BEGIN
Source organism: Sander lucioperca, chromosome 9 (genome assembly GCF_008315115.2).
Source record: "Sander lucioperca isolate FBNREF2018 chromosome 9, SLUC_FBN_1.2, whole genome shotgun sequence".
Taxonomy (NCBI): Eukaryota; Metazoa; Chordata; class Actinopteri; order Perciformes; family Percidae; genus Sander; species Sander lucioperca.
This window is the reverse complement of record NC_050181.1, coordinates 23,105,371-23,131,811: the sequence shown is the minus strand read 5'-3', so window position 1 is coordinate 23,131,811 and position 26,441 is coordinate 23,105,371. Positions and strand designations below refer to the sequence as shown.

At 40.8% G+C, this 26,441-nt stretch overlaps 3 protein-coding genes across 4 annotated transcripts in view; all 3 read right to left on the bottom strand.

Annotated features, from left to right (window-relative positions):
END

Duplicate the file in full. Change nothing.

Source organism: Sander lucioperca, chromosome 9 (genome assembly GCF_008315115.2).
Source record: "Sander lucioperca isolate FBNREF2018 chromosome 9, SLUC_FBN_1.2, whole genome shotgun sequence".
Taxonomy (NCBI): Eukaryota; Metazoa; Chordata; class Actinopteri; order Perciformes; family Percidae; genus Sander; species Sander lucioperca.
This window is the reverse complement of record NC_050181.1, coordinates 23,105,371-23,131,811: the sequence shown is the minus strand read 5'-3', so window position 1 is coordinate 23,131,811 and position 26,441 is coordinate 23,105,371. Positions and strand designations below refer to the sequence as shown.

At 40.8% G+C, this 26,441-nt stretch overlaps 3 protein-coding genes across 4 annotated transcripts in view; all 3 read right to left on the bottom strand.

Annotated features, from left to right (window-relative positions):